Gareth Kavanagh / Room 5064
The Three Minute Theatre, Manchester
25 November 2017
The writings of the late Douglas Adams are so much a part of popular culture that they are quoted by people who have never read his books or watched/listened to his shows. This makes it easy for anyone writing about Adams to get a reaction from an audience – just drop in the odd reference here and there and the fans will be happy. Admirably, although the occasional quote crops up, author Mark Griffiths avoids this temptation in his new play We Apologise For The Inconvenience.
Actually Griffiths is rather critical of Adams, pointing out the inconvenience that Adams’s pathological inability to meet any kind of deadline caused for those around him. The play details an incident when Adams’s publishers, despairing of ever seeing the manuscript of his fourth novel, locked him in a hotel room until the book was finished. Trapped, without company, Douglas Adams (Pete Gibson) resorts to talking to his plastic duck (Rachel Howard).
We Apologise For The Inconvenience is a well-observed script detailing the methods Adams used to procrastinate – taking endless baths and developing an interest in computers. But Griffiths does not allow the character the luxury of escaping into an endearing eccentric, suggesting that Adam’s lack of progress was as a result of him actually hating the writing process due to his awareness that he would never be as good as Wodehouse and that he would rather have been a comedian like John Cleese. It is a challenging approach but certainly makes for a more interesting play than one based on hero-worship.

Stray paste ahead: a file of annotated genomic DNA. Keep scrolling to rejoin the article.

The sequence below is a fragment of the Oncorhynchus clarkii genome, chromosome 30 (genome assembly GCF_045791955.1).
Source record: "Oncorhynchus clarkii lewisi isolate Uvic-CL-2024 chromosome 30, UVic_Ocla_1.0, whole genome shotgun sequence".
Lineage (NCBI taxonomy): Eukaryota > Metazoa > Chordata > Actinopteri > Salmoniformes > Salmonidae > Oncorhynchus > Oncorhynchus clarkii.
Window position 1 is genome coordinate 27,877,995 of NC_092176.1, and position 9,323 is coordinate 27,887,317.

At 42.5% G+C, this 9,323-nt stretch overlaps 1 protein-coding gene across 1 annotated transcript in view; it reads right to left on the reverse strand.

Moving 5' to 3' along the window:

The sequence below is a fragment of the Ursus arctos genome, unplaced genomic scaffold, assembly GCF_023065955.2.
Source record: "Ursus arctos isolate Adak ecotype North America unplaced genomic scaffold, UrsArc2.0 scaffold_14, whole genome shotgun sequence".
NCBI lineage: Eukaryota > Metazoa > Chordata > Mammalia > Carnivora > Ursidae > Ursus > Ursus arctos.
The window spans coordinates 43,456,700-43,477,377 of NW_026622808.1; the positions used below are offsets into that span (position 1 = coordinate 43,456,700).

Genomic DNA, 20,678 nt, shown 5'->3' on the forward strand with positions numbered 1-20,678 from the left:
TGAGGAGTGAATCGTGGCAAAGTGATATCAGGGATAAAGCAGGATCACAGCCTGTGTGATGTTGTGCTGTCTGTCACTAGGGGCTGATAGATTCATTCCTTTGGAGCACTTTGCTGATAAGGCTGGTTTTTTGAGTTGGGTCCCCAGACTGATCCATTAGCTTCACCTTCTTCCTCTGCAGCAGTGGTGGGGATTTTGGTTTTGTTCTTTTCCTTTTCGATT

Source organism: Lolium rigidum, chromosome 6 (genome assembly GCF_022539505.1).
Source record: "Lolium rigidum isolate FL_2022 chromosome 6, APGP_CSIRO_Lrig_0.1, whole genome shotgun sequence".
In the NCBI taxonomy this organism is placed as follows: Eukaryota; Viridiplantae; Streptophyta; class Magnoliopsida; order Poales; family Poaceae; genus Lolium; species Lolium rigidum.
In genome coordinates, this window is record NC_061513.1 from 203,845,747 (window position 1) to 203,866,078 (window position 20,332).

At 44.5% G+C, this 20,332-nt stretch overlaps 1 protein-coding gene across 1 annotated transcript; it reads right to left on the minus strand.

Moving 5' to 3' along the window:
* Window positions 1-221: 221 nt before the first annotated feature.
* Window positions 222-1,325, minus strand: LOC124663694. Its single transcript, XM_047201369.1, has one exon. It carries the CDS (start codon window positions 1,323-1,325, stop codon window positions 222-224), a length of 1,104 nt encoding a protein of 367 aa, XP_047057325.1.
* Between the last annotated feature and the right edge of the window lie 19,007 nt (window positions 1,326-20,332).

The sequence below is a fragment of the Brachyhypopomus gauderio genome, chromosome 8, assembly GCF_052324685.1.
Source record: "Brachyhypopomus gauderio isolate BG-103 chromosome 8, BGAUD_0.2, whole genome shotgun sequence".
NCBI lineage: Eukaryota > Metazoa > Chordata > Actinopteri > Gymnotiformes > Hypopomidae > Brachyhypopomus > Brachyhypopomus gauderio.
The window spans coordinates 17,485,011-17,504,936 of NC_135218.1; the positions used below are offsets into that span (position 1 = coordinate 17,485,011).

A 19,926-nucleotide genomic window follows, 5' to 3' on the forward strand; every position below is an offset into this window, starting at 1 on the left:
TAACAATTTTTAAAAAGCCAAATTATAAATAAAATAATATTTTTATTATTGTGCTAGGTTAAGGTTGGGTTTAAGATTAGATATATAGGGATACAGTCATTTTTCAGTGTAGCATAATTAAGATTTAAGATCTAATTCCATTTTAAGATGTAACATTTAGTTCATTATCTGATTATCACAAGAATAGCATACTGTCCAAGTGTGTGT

Director Emma Bird walks a fine line with the production, ensuring that the very different acting styles of the cast complement each other rather than clash. Pete Gibson takes a naturalistic approach to the characterisation of Adams while Rachel Howard is brash and comedic – together they make for an exuberant show.
Adams always seemed displeased with his audience, as if he felt that they failed to appreciate how clever the gags were. Pete Gibson adopts this air of mild exasperation with his posh-voiced Adams addressing the audience like a weary headmaster. But underlying the approach is a sense of grievance as if the character really does believe someone of his talent should be free from mundane commitments like deadlines.
You have to feel sorry for Rachel Howard who, in addition to articulating the inner misgivings of Adams, has to act out or mime the various characters to whom reference is made. It is one thing to impersonate the likes of Cleese and Wodehouse but it is hard to characterise non-humans without going over the top.
At 45 minutes We Apologise For The Inconvenience does not overstay its welcome but it is a well-acted production that gets under the skin of the subject to pay respectful and affectionate tribute to a much-missed author.
Reviewer: David Cunningham